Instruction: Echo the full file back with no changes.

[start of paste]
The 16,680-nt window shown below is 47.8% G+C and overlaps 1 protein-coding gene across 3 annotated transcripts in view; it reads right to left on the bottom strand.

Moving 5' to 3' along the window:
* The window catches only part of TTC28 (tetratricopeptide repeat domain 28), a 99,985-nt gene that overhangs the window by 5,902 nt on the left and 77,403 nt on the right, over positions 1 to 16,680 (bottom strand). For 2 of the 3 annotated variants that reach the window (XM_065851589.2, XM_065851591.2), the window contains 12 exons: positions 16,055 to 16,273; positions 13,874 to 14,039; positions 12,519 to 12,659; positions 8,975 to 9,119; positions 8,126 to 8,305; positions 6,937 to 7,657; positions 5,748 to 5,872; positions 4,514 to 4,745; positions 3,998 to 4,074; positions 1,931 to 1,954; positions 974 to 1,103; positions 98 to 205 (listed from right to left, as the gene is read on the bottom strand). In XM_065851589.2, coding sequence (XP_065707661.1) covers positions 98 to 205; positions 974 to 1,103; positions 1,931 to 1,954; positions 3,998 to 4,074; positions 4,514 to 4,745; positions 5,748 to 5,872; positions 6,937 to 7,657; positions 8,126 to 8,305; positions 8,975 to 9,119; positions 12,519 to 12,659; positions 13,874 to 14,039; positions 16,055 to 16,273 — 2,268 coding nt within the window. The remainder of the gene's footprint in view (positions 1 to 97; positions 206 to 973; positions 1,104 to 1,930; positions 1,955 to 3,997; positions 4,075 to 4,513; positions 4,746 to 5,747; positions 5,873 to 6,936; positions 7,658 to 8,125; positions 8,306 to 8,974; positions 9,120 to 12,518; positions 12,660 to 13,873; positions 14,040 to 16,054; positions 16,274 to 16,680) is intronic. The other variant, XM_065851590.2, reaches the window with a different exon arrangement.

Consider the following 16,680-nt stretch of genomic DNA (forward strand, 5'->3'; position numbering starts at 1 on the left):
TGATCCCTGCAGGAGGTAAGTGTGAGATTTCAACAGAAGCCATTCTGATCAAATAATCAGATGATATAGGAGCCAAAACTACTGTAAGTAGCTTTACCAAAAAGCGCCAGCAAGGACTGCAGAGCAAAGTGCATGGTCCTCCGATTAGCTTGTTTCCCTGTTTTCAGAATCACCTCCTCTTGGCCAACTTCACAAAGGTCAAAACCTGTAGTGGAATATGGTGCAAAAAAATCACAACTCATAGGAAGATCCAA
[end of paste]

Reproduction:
The 16,680-nt window shown below is 47.8% G+C and overlaps 1 protein-coding gene across 3 annotated transcripts in view; it reads right to left on the bottom strand.

Moving 5' to 3' along the window:
* The window catches only part of TTC28 (tetratricopeptide repeat domain 28), a 99,985-nt gene that overhangs the window by 5,902 nt on the left and 77,403 nt on the right, over positions 1 to 16,680 (bottom strand). For 2 of the 3 annotated variants that reach the window (XM_065851589.2, XM_065851591.2), the window contains 12 exons: positions 16,055 to 16,273; positions 13,874 to 14,039; positions 12,519 to 12,659; positions 8,975 to 9,119; positions 8,126 to 8,305; positions 6,937 to 7,657; positions 5,748 to 5,872; positions 4,514 to 4,745; positions 3,998 to 4,074; positions 1,931 to 1,954; positions 974 to 1,103; positions 98 to 205 (listed from right to left, as the gene is read on the bottom strand). In XM_065851589.2, coding sequence (XP_065707661.1) covers positions 98 to 205; positions 974 to 1,103; positions 1,931 to 1,954; positions 3,998 to 4,074; positions 4,514 to 4,745; positions 5,748 to 5,872; positions 6,937 to 7,657; positions 8,126 to 8,305; positions 8,975 to 9,119; positions 12,519 to 12,659; positions 13,874 to 14,039; positions 16,055 to 16,273 — 2,268 coding nt within the window. The remainder of the gene's footprint in view (positions 1 to 97; positions 206 to 973; positions 1,104 to 1,930; positions 1,955 to 3,997; positions 4,075 to 4,513; positions 4,746 to 5,747; positions 5,873 to 6,936; positions 7,658 to 8,125; positions 8,306 to 8,974; positions 9,120 to 12,518; positions 12,660 to 13,873; positions 14,040 to 16,054; positions 16,274 to 16,680) is intronic. The other variant, XM_065851590.2, reaches the window with a different exon arrangement.

Consider the following 16,680-nt stretch of genomic DNA (forward strand, 5'->3'; position numbering starts at 1 on the left):
TGATCCCTGCAGGAGGTAAGTGTGAGATTTCAACAGAAGCCATTCTGATCAAATAATCAGATGATATAGGAGCCAAAACTACTGTAAGTAGCTTTACCAAAAAGCGCCAGCAAGGACTGCAGAGCAAAGTGCATGGTCCTCCGATTAGCTTGTTTCCCTGTTTTCAGAATCACCTCCTCTTGGCCAACTTCACAAAGGTCAAAACCTGTAGTGGAATATGGTGCAAAAAAATCACAACTCATAGGAAGATCCAA